Altercation over concentration

A debate has sparked in the national press about how concentrated the South African economy really is. The debate is relevant because one of the key driving forces behind the extensive proposed amendments to the Competition Act is to address “the high levels of economic concentration” in South Africa.

19 Nov 2018 3 min read Competition Alert Article

Market concentration is a measure of the structure of the market and reflects the number and size distribution of firms within the market. A market where only a few firms hold most of the market share is considered to be concentrated.

In the first version of the Competition Amendment Bill, released in December last year, the explanatory memorandum notes that “the South African economy is characterised by unusually high levels of concentration, in part due to strategic barriers to entry created by incumbents as well as low rates of business formation and as a result of mergers and acquisitions”. It went on to state that “[r]esearch conducted by the Commission supports a widely-held view that markets in South Africa remain highly-concentrated, some twenty-three years after the end of apartheid”.

Although the explanatory memorandum stated that “[m]ost” studies find that economic concentration is relatively high in many markets in South Africa, it appears that reliance was placed on a single Commission study which “found there were 294 dominant firms in defined markets identified in the 31 sectors considered. 70% of the sectors have dominant firms in some of their defined product markets.”

Using this data as a basis to conclude the extent of concentration, and therefore the need to advance the de-concentration of the market, the Bill provides for an extension of the mandate of the competition authorities and the National Executive, particularly in the case of market inquiries.

Given the significance of the amendments proposed by the Amendment Bill, Tim Cohen, in the Business Day, challenged the premise of the amendments. In an article entitled “Business ‘Concentration’ – Competition bill is based on some dodgy numbers”, Tim Cohen argues that the HHI measurement of concentration is flawed in that, (1) its results depend on how the market is defined (ie a narrower definition of the market will result in inflated market shares, in turn optically resulting in higher levels of concentration), and (2) using the US’s measure of competitiveness (ie the “HHI” measure of concentration) is improper, as one cannot compare the South African and US economies (as they differ in strength and size – the South African economy will inevitably be more concentrated because it is much smaller and therefore there is less “space” for more players). By way of example, Tim Cohen questions the level of concentration in the financial services sector. He notes that in his experience the financial services sector is highly competitive, demonstrated by the recent entry of new players in the space.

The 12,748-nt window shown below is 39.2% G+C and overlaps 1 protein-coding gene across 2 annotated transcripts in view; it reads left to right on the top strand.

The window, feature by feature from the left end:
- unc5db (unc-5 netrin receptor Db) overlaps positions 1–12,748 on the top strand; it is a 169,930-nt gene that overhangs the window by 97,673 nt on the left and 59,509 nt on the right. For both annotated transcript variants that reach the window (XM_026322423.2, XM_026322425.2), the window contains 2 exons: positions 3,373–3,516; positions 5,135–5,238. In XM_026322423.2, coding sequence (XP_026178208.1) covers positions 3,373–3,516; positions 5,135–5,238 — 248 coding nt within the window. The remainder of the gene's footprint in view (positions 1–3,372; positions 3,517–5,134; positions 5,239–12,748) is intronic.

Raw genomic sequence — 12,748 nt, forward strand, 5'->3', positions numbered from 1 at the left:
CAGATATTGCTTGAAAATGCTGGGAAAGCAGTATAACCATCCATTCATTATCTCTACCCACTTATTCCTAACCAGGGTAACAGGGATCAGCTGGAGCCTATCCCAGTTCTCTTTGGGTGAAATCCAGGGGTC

The Commission responded to this challenge by publishing the research that the explanatory memorandum to the Amendment Bill referred to, being a study entitled a “comprehensive empirical account of the extent of concentration in product markets in South Africa”.

What is notable about the Commission’s research is that it is based on merger reports, which, in many cases do not need to propose or rely on a market definition because the transaction does not impact the market on any definition. Nevertheless, market share estimates are provided, often without extensive consideration of the relevant market or bases for the definition. This seems a shaky basis to assert conclusively that “70% of the sectors have dominant firms in some of their defined product markets”.

The South African economy appears to be concentrated based on a general impression about the presence of large successful companies and relatively few experiences of new entities growing to a comparable size of success. But whether such perceptions are sufficient to provide a data-based (as opposed to political or industrial policy) justification for new legislation is less clear.

Now that the proposed amendments are near to ending their journey to promulgated legislation, investors will need to be aware that mergers in sectors with few market players or with relatively few recent entrants may require more evidence to counter perceptions of concentration or insufficient market dynamism in order to get such transactions approved.

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